On afternoon of 23rd instant were ordered to Reams' Station, which we reached next morning, having halted during the night. Five hundred men were immediately put to destroying the railroad and the Twentieth Regiment Massachusetts Volunteers sent on picket, the balance of brigade occupying the breast-works. On the 25th, at 9 a.m., we moved down the railroad, following the Third Brigade, but had not proceeded far before skirmishing commenced. Shortly afterward two regiments (Seventh Michigan and Fifty-ninth New York) were sent out to feel the enemy on the left, and subsequently the balance of the brigade was formed in line of battle some distance in rear of the skirmish line. About 12 m. we were ordered back to the station with orders to report to General Hancock, the two regiments on the left to be withdrawn and posted as pickets from the railroad on a road running at right angles to it and extending to a cluster of houses on the left. On reporting back to General Hancock were ordered to take up a position on Colonel Murphy's (commanding Second Brigade) left, but before getting into position an order came to report to General Miles (commanding First Division) for temporary service, taking up a position in rear of his division as s support. In this position we remained while the second and third assaults of the enemy were repulsed, when we were moved in reserve to our own division, leaving two regiments (the Twentieth Massachusetts and Thirty-sixth Wisconsin) in position in rear of First Division. Shortly after two regiments were ordered to report to Colonel Murphy (commanding Second Brigade), and one (the One hundred and fifty-second New York) to General Miles, and subsequently the two remaining regiments (First Minnesota and One hundred and eighty-fourth Pennsylvania) were also ordered to General Miles, and were posted in the same position occupied before, on the right of the Twentieth Massachusetts and Thirty-sixth Wisconsin (which had not been from their first position). Directly after getting into line the final assault by the enemy was made, in which he succeeded in piercing the line in front of us, which gave away along its whole length, closely followed by the enemy. The reserves could do nothing, as the First Division, apparently panic-stricken, were passing to the rear over our men, which made it impossible for them to fire on the enemy,and shortly after the panic spread to them, and they also left the field, except a majority of the Twentieth Massachusetts and Thirty-sixth Wisconsin Regiments, which being on the left of the line, and at the point where the enemy first crossed our works, were compelled to surrender. Myself and staff exerted our utmost to rally the men and were partially successful in our efforts. Shortly after dark the command was reformed as well as possible and moved from the field to the vicinity of the Williams house, where it encamped about 1 a.m. on the 26th instant.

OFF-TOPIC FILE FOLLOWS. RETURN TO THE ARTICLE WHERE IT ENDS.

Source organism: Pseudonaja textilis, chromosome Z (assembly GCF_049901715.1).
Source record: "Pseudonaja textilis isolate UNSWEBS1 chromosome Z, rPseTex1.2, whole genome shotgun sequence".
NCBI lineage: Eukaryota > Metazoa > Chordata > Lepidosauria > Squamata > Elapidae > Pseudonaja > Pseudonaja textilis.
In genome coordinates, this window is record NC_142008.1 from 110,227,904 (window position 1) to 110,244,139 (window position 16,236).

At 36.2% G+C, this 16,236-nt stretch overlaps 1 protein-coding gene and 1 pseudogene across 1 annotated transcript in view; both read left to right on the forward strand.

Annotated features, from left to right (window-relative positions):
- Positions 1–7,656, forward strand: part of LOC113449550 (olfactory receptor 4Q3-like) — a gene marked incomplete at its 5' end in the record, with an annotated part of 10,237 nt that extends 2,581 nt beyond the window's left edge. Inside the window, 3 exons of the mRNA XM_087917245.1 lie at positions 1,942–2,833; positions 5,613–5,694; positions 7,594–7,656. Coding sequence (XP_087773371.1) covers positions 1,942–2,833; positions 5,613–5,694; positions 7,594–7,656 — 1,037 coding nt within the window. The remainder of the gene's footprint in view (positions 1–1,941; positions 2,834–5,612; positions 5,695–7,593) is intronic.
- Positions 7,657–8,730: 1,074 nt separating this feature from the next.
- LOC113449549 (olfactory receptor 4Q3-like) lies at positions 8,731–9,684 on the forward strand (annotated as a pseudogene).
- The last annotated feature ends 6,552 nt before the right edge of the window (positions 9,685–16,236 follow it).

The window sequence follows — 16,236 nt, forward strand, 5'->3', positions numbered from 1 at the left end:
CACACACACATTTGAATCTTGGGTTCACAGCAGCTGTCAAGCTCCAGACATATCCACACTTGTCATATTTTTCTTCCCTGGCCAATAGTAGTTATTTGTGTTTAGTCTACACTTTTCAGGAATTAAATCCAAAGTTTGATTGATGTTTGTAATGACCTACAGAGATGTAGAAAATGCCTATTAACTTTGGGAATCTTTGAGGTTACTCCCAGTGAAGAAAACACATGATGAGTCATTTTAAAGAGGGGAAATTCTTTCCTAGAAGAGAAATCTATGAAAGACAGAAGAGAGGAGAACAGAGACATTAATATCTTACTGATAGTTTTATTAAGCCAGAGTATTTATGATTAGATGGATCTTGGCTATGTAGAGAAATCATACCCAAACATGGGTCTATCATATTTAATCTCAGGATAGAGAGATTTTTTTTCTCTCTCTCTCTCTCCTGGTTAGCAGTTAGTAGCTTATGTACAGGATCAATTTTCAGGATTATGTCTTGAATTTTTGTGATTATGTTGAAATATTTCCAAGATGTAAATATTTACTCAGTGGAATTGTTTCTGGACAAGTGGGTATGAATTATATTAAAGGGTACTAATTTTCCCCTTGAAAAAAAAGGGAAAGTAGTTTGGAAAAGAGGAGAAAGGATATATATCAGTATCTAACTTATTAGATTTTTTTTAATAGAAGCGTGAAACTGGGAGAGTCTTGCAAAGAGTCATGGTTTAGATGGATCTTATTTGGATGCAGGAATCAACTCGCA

The total loss was as follows:Officers-killed,1; wounded,4; missing, 14; total.19. Enlisted men-killed,9; wounded,49; missing, 357, total,415. Aggregate,434.*
I am captain, very respectfully,&c.,
HORACE P. RUGG,
Lieutenant Colonel Fifty-ninth New York Volunteers, Commanding Brigade.
Captain A. HENRY EMBLER,
Actg. Asst. Adjt. General, Second Division, Second Corps.
*But see revised statement,p.130.